Local wedding photographers Joey and Shannon Holoien from Rock Bamboo Photo and Film are being featured in British Vogue and Vanity Fair magazines throughout this summer. 

Shannon said the publisher, Conde Nast, had sent them an email and, at first, they didn’t believe it and thought it was a scam. After doing some research they realized it was the real deal. 

“We had no idea how they found us, but we definitely were surprised and super excited to be featured in their magazine in the wedding section,” Shannon said. 

The Holoiens will be featured in the “Match Made in Vogue” section for May, June and July in British Vogue and June, July/August and September for Vanity Fair. Each month there will be a short write-up and photos by the Holoiens. 

Along with being featured in the magazine, the couple recently shot a unique wedding in the Arctic in Inuvik, NWT.  

The bride knew Joey and Shannon from high school and had asked them to shoot her engagement photos as well as her wedding.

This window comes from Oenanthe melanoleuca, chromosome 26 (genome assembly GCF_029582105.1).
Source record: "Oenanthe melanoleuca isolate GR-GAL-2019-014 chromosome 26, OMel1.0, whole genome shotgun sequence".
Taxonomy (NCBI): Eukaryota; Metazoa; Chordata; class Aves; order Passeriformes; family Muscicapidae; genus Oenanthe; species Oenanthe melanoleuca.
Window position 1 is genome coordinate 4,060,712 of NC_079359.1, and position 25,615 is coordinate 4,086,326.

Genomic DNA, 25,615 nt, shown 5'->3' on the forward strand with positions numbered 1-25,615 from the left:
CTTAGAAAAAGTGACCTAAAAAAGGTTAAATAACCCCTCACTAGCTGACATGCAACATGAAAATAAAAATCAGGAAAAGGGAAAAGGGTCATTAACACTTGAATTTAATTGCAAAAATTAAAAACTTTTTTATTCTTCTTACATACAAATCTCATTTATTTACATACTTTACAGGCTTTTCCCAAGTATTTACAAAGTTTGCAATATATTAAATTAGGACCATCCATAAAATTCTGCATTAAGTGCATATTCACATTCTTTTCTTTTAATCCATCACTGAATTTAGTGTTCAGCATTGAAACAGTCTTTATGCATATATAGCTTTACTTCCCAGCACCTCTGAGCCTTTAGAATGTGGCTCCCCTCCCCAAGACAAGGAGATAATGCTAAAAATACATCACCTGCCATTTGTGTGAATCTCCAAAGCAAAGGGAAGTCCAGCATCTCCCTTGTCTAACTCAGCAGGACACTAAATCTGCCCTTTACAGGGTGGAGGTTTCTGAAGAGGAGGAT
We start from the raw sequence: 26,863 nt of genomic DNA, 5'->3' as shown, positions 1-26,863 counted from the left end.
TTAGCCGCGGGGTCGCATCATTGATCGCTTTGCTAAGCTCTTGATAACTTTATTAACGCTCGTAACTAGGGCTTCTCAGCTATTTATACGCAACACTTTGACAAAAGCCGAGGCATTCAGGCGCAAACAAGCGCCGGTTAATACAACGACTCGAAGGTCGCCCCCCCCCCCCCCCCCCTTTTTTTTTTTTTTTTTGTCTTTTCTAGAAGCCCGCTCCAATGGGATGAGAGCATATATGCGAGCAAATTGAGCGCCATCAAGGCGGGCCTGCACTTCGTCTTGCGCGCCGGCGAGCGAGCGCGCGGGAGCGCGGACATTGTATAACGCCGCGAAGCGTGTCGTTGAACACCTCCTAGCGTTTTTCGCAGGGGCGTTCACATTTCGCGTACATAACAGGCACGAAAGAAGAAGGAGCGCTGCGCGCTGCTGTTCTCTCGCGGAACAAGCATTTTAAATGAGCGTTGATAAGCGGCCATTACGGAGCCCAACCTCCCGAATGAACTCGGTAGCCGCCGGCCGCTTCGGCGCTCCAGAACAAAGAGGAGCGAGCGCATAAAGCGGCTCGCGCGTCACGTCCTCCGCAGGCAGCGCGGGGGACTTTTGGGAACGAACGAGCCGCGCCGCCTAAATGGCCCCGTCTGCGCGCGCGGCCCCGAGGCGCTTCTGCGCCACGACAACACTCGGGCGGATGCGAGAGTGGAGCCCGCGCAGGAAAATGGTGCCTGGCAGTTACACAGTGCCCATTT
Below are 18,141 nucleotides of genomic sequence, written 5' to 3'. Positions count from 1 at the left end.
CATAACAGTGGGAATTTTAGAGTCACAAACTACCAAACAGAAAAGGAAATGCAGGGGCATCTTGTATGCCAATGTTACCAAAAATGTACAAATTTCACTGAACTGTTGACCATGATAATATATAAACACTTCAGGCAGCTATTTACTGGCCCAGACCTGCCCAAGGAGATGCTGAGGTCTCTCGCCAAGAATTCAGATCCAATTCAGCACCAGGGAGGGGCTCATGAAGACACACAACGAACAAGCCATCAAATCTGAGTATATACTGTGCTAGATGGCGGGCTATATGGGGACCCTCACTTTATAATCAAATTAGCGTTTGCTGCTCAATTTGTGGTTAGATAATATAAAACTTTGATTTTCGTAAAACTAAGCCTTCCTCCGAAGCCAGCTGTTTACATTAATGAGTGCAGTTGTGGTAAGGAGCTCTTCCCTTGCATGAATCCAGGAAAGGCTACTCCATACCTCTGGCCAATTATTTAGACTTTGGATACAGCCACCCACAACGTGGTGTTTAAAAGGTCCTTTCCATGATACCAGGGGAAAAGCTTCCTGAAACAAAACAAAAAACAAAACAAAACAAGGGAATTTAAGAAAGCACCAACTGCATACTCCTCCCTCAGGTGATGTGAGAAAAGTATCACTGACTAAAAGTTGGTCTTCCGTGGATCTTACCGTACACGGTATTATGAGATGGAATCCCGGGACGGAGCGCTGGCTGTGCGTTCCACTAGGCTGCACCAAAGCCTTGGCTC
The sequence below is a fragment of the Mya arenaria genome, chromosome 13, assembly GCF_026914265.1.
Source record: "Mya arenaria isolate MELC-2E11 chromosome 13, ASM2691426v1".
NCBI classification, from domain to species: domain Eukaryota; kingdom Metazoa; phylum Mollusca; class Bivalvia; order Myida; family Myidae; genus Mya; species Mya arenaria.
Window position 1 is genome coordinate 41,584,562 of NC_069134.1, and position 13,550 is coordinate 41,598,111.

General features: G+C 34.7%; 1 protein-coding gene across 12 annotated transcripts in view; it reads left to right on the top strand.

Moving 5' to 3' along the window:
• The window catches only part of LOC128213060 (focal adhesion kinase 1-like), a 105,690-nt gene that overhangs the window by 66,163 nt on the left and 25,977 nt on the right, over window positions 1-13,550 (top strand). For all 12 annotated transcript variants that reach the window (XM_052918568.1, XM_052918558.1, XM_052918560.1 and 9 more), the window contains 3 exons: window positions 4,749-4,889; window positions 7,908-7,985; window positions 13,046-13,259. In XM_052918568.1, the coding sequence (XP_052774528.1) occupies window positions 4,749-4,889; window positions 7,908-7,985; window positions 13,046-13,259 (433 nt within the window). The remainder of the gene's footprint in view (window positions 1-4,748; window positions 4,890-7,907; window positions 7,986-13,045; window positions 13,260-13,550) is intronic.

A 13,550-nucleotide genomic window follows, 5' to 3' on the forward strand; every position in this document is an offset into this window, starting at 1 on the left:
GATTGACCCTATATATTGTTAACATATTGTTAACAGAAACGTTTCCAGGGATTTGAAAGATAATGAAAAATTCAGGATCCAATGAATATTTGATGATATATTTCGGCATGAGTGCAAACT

Shooting a wedding in the Arctic posed some challenges for the couple compared to your typical destination wedding. 

First, the white, snowy landscape didn’t leave much contrast. They ended up shooting a lot of the photos on a frozen section of the Mackenzie River with blue-coloured ice. 

The other challenge was daylight as it was virtually impossible to get any sunset pictures. 

“Photographers, we typically love sunset and the hour before and the hour after. It's kind of the golden hour they call it. Up there, though, the sunset at 11 p.m. So, we hit that part of the year where there was no sunset available,” Joey said. 

“It was like taking a nap when you went to bed because it was so bright out. Our hotel didn’t have blackout curtains or anything like that, so it literally felt like you were taking a nap in the evening,” Shannon said. 

Along with taking pictures, Joey and Shannon had the opportunity to take in some Inuit culture and tried foods such as Muktuk (Beluga Whale skin and blubber Inuit delicacy), elk or caribou soup and arctic char fish.